The big island of Japan received Tropical Storm Faxai and NASA's Aqua satellite provided forecasters at the Joint Typhoon Warning Center infrared data and cloud top temperature information that revealed the most powerful storms just off-shore when the satellite flew overhead.
NASA researches tropical cyclones and one of the ways NASA does that is with infrared data that provides temperature information. Cloud top temperatures provide information to forecasters about where the strongest storms are located within a tropical cyclone. Tropical cyclones do not always have uniform strength, and some sides have stronger sides than others. The stronger the storms, the higher they extend into the troposphere, and they have the colder cloud temperatures.
NASA's Aqua satellite analyzed the storm on Sept. 8 at 11:59 p.m. EDT (Sept. 9 at 0359 UTC) using the Atmospheric Infrared Sounder or AIRS instrument. AIRS found coldest cloud top temperatures as cold as or colder than minus 63 degrees Fahrenheit (minus 53 degrees Celsius) around Faxai's center and in a large band east of center. NASA research has shown that cloud top temperatures that cold indicate strong storms that have the capability to create heavy rain.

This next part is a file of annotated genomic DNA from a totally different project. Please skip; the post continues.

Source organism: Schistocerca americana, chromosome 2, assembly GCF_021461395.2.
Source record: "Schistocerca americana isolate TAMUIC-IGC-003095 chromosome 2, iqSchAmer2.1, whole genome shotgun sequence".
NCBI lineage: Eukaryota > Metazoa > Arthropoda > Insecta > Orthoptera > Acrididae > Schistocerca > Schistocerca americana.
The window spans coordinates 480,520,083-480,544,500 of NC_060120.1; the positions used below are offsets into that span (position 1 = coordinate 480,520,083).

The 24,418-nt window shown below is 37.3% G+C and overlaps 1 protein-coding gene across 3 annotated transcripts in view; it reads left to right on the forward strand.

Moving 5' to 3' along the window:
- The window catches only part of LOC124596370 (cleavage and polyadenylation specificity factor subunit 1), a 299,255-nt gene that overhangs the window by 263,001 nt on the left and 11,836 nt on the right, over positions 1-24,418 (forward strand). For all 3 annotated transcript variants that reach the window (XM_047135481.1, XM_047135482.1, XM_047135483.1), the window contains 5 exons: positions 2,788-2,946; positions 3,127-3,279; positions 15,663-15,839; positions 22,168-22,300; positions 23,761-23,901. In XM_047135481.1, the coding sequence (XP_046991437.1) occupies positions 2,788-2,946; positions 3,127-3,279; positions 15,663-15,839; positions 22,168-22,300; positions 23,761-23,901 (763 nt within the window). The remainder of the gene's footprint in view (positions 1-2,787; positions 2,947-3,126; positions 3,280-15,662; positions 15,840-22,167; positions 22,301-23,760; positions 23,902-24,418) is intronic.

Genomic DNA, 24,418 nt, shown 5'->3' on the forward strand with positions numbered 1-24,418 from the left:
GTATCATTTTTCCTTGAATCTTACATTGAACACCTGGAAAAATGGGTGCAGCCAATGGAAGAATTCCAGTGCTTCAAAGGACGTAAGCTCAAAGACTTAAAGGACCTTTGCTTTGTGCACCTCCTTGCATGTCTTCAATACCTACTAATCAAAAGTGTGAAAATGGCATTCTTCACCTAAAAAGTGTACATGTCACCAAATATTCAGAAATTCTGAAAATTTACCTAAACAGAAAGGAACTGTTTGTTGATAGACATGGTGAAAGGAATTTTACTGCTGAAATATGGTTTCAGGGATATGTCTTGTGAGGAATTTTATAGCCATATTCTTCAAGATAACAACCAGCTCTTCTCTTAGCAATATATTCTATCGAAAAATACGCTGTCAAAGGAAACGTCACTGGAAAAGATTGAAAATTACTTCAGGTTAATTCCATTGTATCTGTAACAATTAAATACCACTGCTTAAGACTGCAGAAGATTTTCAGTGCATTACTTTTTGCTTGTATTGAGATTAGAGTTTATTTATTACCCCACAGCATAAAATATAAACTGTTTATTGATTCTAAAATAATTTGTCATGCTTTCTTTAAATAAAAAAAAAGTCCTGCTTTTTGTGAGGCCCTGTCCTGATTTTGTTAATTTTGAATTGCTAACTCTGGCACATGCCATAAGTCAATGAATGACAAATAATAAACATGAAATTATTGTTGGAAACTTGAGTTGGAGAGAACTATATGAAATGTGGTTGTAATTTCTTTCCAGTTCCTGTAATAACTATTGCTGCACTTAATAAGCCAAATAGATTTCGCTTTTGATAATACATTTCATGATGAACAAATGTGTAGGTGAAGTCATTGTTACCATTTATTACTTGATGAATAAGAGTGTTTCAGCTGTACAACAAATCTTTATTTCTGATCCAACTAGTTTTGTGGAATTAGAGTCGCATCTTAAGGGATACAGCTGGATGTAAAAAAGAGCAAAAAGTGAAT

Satellite imagery has revealed that Faxai continues to decay as it moves east of Honshu, Japan over the cooler waters of the Pacific Ocean.
Typhoon Faxai made landfall just east of Tokyo on Sept. 8. Japan's Kyodo News Service reported that 3 people were killed and 700,000 people were left without power.
On Sept. 8 at 11:59 p.m. EDT (Sept. 9 at 0359 UTC) the center of Faxai was located near latitude 38.2 degrees north and longitude 144.5 degrees west. That places the center 289 nautical miles northeast of Yokosuka, Japan. Faxai is moving toward the east-northeast. Maximum sustained winds are near 55 knots.
Faxai is moving northeast and forecasters at the Joint Tropical Storm Warning Center expect Faxai will become extra-tropical.
For updated forecasts from the Japan Meteorological Agency, visit: https:/